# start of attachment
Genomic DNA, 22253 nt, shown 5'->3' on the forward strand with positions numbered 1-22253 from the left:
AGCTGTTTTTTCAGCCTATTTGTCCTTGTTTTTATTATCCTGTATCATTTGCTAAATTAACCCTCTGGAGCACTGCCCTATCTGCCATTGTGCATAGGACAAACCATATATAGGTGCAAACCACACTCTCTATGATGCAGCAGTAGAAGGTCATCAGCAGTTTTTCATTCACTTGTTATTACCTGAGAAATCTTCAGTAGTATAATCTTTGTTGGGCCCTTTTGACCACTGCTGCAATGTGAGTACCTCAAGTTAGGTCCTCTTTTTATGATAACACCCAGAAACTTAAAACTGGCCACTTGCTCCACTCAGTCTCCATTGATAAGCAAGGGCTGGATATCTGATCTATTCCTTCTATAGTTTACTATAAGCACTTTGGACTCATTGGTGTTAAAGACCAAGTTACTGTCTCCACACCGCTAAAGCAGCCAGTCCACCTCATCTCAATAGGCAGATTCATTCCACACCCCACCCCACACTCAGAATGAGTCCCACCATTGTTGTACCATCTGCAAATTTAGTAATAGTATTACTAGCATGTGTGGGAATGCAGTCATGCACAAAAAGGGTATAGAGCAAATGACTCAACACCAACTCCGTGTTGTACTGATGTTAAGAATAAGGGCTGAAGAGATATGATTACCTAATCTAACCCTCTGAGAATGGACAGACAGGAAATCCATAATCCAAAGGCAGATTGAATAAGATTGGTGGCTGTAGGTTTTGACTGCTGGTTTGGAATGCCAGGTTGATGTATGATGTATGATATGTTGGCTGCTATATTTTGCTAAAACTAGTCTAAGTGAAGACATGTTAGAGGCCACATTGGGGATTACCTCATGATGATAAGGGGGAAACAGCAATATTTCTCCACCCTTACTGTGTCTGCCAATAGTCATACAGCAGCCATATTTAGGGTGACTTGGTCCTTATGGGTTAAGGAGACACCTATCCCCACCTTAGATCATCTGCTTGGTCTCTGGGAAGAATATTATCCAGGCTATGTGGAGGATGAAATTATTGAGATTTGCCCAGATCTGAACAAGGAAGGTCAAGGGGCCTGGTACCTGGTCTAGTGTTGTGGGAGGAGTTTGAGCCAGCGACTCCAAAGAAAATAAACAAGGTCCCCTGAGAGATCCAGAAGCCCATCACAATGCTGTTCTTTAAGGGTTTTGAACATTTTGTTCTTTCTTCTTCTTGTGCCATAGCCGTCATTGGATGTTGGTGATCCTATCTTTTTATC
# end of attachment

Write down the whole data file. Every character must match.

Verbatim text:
Genomic DNA, 22253 nt, shown 5'->3' on the forward strand with positions numbered 1-22253 from the left:
AGCTGTTTTTTCAGCCTATTTGTCCTTGTTTTTATTATCCTGTATCATTTGCTAAATTAACCCTCTGGAGCACTGCCCTATCTGCCATTGTGCATAGGACAAACCATATATAGGTGCAAACCACACTCTCTATGATGCAGCAGTAGAAGGTCATCAGCAGTTTTTCATTCACTTGTTATTACCTGAGAAATCTTCAGTAGTATAATCTTTGTTGGGCCCTTTTGACCACTGCTGCAATGTGAGTACCTCAAGTTAGGTCCTCTTTTTATGATAACACCCAGAAACTTAAAACTGGCCACTTGCTCCACTCAGTCTCCATTGATAAGCAAGGGCTGGATATCTGATCTATTCCTTCTATAGTTTACTATAAGCACTTTGGACTCATTGGTGTTAAAGACCAAGTTACTGTCTCCACACCGCTAAAGCAGCCAGTCCACCTCATCTCAATAGGCAGATTCATTCCACACCCCACCCCACACTCAGAATGAGTCCCACCATTGTTGTACCATCTGCAAATTTAGTAATAGTATTACTAGCATGTGTGGGAATGCAGTCATGCACAAAAAGGGTATAGAGCAAATGACTCAACACCAACTCCGTGTTGTACTGATGTTAAGAATAAGGGCTGAAGAGATATGATTACCTAATCTAACCCTCTGAGAATGGACAGACAGGAAATCCATAATCCAAAGGCAGATTGAATAAGATTGGTGGCTGTAGGTTTTGACTGCTGGTTTGGAATGCCAGGTTGATGTATGATGTATGATATGTTGGCTGCTATATTTTGCTAAAACTAGTCTAAGTGAAGACATGTTAGAGGCCACATTGGGGATTACCTCATGATGATAAGGGGGAAACAGCAATATTTCTCCACCCTTACTGTGTCTGCCAATAGTCATACAGCAGCCATATTTAGGGTGACTTGGTCCTTATGGGTTAAGGAGACACCTATCCCCACCTTAGATCATCTGCTTGGTCTCTGGGAAGAATATTATCCAGGCTATGTGGAGGATGAAATTATTGAGATTTGCCCAGATCTGAACAAGGAAGGTCAAGGGGCCTGGTACCTGGTCTAGTGTTGTGGGAGGAGTTTGAGCCAGCGACTCCAAAGAAAATAAACAAGGTCCCCTGAGAGATCCAGAAGCCCATCACAATGCTGTTCTTTAAGGGTTTTGAACATTTTGTTCTTTCTTCTTCTTGTGCCATAGCCGTCATTGGATGTTGGTGATCCTATCTTTTTATC